Church of Saints Cyngar and Cynfarch, Hope

button-theme-slavesChurch of Saints Cyngar and Cynfarch, Hope

Drawing of Hope church in 18th centuryThis church is dedicated to two Celtic saints of the 5th and 6th centuries. The picture, courtesy of the National Library of Wales, was painted in the late 18th century for Thomas Pennant’s travel books.

The church was recorded in 1254 as Ecc’a de Estun. Estyn was the parish’s name. Later that century the church (possibly built of wood) was damaged in the conflict between King Edward I and Welsh princes.

Parts of the current church are thought to date from the 1280s. It was extended in the 14th century. A further extension was reputedly funded by Margaret Beaufort (d.1509), mother of King Henry VII.

The east window of 1730 includes pieces of glass from c.1500. The south wall features two millstones and two Norman coffin lids, discovered during the church’s 1880s renovation. Set into another wall is a stone Celtic cross from the 9th to 11th century, uncovered in 2000.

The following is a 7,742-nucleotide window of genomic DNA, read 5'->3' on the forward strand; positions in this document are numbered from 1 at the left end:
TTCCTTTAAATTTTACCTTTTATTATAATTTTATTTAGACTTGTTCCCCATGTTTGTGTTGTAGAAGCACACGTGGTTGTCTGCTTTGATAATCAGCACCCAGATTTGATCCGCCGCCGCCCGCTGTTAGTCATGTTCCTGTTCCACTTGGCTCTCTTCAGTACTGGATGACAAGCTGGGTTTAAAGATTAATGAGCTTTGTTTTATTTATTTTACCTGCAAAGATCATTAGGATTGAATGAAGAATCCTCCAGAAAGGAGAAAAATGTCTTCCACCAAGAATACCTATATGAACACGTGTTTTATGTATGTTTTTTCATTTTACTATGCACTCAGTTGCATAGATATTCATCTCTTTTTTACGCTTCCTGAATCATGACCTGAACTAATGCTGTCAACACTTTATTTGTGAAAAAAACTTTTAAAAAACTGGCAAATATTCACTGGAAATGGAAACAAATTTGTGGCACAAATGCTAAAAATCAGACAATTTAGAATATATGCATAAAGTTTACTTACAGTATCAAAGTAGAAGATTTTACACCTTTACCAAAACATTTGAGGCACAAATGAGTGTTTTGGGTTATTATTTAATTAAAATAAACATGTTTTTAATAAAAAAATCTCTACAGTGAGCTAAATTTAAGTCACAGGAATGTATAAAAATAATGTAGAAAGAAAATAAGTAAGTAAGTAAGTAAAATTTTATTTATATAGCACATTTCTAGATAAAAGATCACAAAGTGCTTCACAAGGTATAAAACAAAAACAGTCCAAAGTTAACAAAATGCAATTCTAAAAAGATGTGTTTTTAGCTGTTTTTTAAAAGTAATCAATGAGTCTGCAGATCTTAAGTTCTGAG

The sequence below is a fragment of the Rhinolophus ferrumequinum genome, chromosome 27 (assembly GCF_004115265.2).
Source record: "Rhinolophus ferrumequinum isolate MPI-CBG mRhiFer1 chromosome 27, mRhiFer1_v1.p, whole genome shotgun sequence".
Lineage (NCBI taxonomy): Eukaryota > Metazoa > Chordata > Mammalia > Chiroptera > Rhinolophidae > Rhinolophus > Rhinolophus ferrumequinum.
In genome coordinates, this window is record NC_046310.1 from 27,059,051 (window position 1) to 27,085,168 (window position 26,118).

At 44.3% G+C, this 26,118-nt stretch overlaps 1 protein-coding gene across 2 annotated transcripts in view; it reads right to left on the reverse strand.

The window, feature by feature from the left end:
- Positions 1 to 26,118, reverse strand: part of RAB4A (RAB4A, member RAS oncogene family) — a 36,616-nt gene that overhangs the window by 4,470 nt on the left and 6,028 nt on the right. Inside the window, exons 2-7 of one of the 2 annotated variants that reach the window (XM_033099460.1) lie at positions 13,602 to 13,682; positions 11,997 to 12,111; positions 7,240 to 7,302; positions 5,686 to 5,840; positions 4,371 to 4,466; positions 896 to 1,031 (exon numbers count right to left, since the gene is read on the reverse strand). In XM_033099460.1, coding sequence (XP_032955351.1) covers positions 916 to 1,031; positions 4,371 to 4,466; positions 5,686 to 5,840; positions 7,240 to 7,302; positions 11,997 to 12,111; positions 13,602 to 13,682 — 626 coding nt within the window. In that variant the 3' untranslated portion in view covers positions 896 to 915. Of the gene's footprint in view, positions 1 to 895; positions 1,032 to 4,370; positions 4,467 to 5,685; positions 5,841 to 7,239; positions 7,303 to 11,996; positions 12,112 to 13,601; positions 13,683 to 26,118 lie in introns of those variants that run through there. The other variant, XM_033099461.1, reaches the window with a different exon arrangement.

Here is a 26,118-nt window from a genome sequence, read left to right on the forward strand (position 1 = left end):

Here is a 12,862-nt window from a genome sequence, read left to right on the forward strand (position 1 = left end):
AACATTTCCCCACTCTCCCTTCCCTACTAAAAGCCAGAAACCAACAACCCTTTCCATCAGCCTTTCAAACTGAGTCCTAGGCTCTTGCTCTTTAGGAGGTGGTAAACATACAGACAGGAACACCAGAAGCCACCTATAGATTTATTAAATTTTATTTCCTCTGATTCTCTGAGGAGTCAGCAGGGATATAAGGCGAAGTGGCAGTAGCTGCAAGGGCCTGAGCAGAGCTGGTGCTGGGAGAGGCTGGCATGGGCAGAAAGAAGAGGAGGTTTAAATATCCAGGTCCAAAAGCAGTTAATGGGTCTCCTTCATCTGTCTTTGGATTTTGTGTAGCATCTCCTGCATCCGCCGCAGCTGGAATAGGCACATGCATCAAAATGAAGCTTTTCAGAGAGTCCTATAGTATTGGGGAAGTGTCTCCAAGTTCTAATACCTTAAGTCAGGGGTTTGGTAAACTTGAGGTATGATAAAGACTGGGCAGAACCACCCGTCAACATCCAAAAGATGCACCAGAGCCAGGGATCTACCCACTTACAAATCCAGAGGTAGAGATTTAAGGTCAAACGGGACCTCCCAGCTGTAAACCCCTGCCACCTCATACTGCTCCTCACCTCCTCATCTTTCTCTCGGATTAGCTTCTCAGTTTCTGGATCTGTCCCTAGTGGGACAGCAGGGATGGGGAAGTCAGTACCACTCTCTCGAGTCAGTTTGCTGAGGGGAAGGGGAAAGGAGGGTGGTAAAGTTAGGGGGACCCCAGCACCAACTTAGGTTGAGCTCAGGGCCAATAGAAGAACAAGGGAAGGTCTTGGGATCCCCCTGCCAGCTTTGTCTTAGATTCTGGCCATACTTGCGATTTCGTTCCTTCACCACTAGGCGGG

The tower, completed in 1568, was built in three stages, allowing the ground to settle under the weight of each new section. The current ring of six bells, from 1921, is dedicated to the local people who had served in the First World War. A small “priest’s bell” was added in 1966.

The church’s south aisle is the Trevor Chapel, with effigies of Sir John Trevor and wife Margaret. Sir John built Plas Teg Hall, Pontblyddyn, in 1610 and had been secretary to Charles Howard (Earl of Nottingham and cousin of Queen Elizabeth I).

One of Sir John’s descendants, Richard Dacre Trevor-Roper, is named on the church’s brass memorial to the local Second World War dead. Richard was the rear gunner in the lead plane, piloted by Guy Gibson, in the “dambusters” raid on German dams in 1943. He was killed on a bombing raid over Germany in March 1944.

Rev George Warrington was the vicar here from 1778 until his death in 1830. In 1768 he had married Mary Strudwick, who had inherited from her father the Pantre Pant sugar estate and its slaves in Trelawny, Jamaica. The Warringtons sold the estate, including more than 100 slaves, for £3,000 c.1790.

In 2019 the Church in Wales’ governing body recognised modern slavery as a crime against humanity, and St Asaph diocese designated as its charity of 2020 Haven of Light, which supports victims of modern slavery.

Sources include the Centre for the Study of Legacies of British Slave-ownership, Clwyd-Powys Archaeological Trust and Hope church website

Postcode: LL12 9NH View Location Map

Church website – service  times, detailed history and more